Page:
For the second time in about a month, the Nigeria Football Federation (NFF) secretariat in Abuja has experienced an invasion from Ambassador Chris Giwa and his board.
The four-year-old tussle over the leadership of the football house has begun a fresh episode, as Giwa, who had been demanding his right to the chairmanship position, will stop at nothing until the mantle is handed over.
Giwa and his board had on July 2 invaded the Glass House with security personnel, who forced out staff and board members of the Amaju Pinnick administration from the secretariat in Abuja.
The action followed a directive from the Minister of Youth and Sports, Solomon Dalung, who asked the NFF to comply with a court judgement that set aside the purported election that brought Pinnick and his board into the Executive Committee.
on July 23, Giwa was ejected from the secretariat by operatives of the Department of State Services (DSS), who claimed they were acting on instructions from above, as the Pinnick-led board was reinstated – a development that Minister Dalung termed as “security excesses.”
The DSS operatives have been resuming daily at the secretariat, according to a staff; but they did not show up on Wednesday – a day after the Director General of DSS, Mr. Lawal Musa Daura was sacked by Vice President Professor Yemi Osinbajo.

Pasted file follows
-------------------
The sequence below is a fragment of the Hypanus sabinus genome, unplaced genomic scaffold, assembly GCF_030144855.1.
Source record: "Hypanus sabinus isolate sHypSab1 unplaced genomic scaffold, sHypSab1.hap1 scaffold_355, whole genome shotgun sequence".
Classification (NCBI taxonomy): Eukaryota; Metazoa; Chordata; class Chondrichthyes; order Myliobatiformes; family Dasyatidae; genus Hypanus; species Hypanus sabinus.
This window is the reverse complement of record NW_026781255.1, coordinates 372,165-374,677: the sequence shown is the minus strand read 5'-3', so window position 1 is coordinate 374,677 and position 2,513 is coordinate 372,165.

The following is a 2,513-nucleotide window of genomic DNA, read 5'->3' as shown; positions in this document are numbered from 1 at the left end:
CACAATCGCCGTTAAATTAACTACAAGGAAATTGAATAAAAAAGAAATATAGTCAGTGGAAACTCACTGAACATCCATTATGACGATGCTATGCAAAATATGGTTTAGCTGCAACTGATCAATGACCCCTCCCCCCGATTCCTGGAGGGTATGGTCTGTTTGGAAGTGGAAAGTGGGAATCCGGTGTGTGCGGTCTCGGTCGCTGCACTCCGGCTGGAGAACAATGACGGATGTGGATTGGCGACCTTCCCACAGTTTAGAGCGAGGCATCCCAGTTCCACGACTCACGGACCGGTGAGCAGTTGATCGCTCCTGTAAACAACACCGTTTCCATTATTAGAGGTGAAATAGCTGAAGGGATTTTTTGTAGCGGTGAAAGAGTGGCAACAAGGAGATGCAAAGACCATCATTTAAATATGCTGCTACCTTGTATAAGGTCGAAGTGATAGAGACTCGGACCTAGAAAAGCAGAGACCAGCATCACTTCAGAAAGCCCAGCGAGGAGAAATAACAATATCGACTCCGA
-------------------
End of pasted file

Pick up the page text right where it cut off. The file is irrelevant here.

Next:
Chris Giwa and his collaborators may have noticed the absence of the security personnel, and so initiated the invasion to take over while Pinnick and Mohammed Sanusi are away in France for the ongoing FIFA U-20 World Cup.
Meanwhile, in its bid to bring this matter to rest, the NFF Congress last week offered to lift the ban placed on Giwa and four others on the conditions that they withdraw their case against the NFF from the court and sign an affidavit to never take football matters to the ordinary court.
But Giwa reportedly said that the Congress which held in Benin was illegal, which makes it hard to tell when the tussle that began back in 2014, and almost cost Nigeria its membership among footballing nations under FIFA, will end.
FIFA does not recognize the rulings of the ordinary court in football matters, neither does it condone government interference in its affairs, hence Nigeria may still be banned if this confusion in NFF continues.
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